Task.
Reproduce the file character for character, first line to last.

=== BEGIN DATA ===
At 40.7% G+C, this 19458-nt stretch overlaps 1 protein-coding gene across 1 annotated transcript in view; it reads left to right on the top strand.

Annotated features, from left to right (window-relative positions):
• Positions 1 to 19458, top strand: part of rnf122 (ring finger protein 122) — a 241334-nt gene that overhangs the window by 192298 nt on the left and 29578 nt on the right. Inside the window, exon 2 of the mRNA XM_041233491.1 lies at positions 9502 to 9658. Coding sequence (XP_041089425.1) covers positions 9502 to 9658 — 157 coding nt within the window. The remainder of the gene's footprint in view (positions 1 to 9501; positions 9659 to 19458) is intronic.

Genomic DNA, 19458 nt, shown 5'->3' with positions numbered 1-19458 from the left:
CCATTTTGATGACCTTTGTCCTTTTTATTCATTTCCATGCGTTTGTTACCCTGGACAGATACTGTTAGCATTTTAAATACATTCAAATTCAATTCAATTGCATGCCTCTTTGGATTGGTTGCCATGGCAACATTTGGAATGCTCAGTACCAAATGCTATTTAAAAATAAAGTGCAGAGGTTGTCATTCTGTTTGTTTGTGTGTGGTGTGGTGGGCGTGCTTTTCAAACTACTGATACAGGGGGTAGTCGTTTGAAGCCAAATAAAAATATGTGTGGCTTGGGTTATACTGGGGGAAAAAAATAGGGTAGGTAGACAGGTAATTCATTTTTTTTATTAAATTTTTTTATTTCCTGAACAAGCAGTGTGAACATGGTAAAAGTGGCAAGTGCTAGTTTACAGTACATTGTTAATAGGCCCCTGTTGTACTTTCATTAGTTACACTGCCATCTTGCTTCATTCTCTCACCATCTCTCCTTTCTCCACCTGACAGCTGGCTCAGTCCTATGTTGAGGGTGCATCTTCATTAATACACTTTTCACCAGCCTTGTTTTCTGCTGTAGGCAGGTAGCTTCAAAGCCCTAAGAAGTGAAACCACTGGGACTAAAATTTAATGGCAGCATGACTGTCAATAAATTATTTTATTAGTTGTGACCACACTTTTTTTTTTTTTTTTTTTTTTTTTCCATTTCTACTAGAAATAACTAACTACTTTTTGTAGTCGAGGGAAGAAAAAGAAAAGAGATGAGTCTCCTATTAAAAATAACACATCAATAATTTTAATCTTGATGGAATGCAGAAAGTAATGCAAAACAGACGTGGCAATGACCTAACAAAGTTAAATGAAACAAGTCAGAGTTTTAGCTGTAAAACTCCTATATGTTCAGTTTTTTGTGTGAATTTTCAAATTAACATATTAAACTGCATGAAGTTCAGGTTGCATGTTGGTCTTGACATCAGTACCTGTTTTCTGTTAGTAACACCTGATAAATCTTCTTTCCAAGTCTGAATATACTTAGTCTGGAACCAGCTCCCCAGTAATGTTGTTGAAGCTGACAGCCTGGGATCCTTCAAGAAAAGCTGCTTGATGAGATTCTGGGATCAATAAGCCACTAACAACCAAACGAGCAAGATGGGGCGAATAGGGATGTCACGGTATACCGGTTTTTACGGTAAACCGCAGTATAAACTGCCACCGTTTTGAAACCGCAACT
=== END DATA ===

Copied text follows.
At 40.7% G+C, this 19458-nt stretch overlaps 1 protein-coding gene across 1 annotated transcript in view; it reads left to right on the top strand.

Annotated features, from left to right (window-relative positions):
• Positions 1 to 19458, top strand: part of rnf122 (ring finger protein 122) — a 241334-nt gene that overhangs the window by 192298 nt on the left and 29578 nt on the right. Inside the window, exon 2 of the mRNA XM_041233491.1 lies at positions 9502 to 9658. Coding sequence (XP_041089425.1) covers positions 9502 to 9658 — 157 coding nt within the window. The remainder of the gene's footprint in view (positions 1 to 9501; positions 9659 to 19458) is intronic.

Genomic DNA, 19458 nt, shown 5'->3' with positions numbered 1-19458 from the left:
CCATTTTGATGACCTTTGTCCTTTTTATTCATTTCCATGCGTTTGTTACCCTGGACAGATACTGTTAGCATTTTAAATACATTCAAATTCAATTCAATTGCATGCCTCTTTGGATTGGTTGCCATGGCAACATTTGGAATGCTCAGTACCAAATGCTATTTAAAAATAAAGTGCAGAGGTTGTCATTCTGTTTGTTTGTGTGTGGTGTGGTGGGCGTGCTTTTCAAACTACTGATACAGGGGGTAGTCGTTTGAAGCCAAATAAAAATATGTGTGGCTTGGGTTATACTGGGGGAAAAAAATAGGGTAGGTAGACAGGTAATTCATTTTTTTTATTAAATTTTTTTATTTCCTGAACAAGCAGTGTGAACATGGTAAAAGTGGCAAGTGCTAGTTTACAGTACATTGTTAATAGGCCCCTGTTGTACTTTCATTAGTTACACTGCCATCTTGCTTCATTCTCTCACCATCTCTCCTTTCTCCACCTGACAGCTGGCTCAGTCCTATGTTGAGGGTGCATCTTCATTAATACACTTTTCACCAGCCTTGTTTTCTGCTGTAGGCAGGTAGCTTCAAAGCCCTAAGAAGTGAAACCACTGGGACTAAAATTTAATGGCAGCATGACTGTCAATAAATTATTTTATTAGTTGTGACCACACTTTTTTTTTTTTTTTTTTTTTTTTTCCATTTCTACTAGAAATAACTAACTACTTTTTGTAGTCGAGGGAAGAAAAAGAAAAGAGATGAGTCTCCTATTAAAAATAACACATCAATAATTTTAATCTTGATGGAATGCAGAAAGTAATGCAAAACAGACGTGGCAATGACCTAACAAAGTTAAATGAAACAAGTCAGAGTTTTAGCTGTAAAACTCCTATATGTTCAGTTTTTTGTGTGAATTTTCAAATTAACATATTAAACTGCATGAAGTTCAGGTTGCATGTTGGTCTTGACATCAGTACCTGTTTTCTGTTAGTAACACCTGATAAATCTTCTTTCCAAGTCTGAATATACTTAGTCTGGAACCAGCTCCCCAGTAATGTTGTTGAAGCTGACAGCCTGGGATCCTTCAAGAAAAGCTGCTTGATGAGATTCTGGGATCAATAAGCCACTAACAACCAAACGAGCAAGATGGGGCGAATAGGGATGTCACGGTATACCGGTTTTTACGGTAAACCGCAGTATAAACTGCCACCGTTTTGAAACCGCAACT